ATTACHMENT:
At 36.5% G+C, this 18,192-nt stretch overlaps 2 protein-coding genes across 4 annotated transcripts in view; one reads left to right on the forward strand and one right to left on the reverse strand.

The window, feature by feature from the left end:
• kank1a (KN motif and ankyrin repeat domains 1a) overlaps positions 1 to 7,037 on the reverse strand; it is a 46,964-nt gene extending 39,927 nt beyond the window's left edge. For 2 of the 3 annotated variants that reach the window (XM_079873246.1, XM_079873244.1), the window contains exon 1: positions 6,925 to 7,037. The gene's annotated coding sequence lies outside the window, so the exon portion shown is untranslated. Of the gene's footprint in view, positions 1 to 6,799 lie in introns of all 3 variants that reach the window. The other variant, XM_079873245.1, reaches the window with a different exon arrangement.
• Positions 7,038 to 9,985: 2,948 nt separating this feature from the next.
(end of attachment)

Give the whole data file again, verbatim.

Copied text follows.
At 36.5% G+C, this 18,192-nt stretch overlaps 2 protein-coding genes across 4 annotated transcripts in view; one reads left to right on the forward strand and one right to left on the reverse strand.

The window, feature by feature from the left end:
• kank1a (KN motif and ankyrin repeat domains 1a) overlaps positions 1 to 7,037 on the reverse strand; it is a 46,964-nt gene extending 39,927 nt beyond the window's left edge. For 2 of the 3 annotated variants that reach the window (XM_079873246.1, XM_079873244.1), the window contains exon 1: positions 6,925 to 7,037. The gene's annotated coding sequence lies outside the window, so the exon portion shown is untranslated. Of the gene's footprint in view, positions 1 to 6,799 lie in introns of all 3 variants that reach the window. The other variant, XM_079873245.1, reaches the window with a different exon arrangement.
• Positions 7,038 to 9,985: 2,948 nt separating this feature from the next.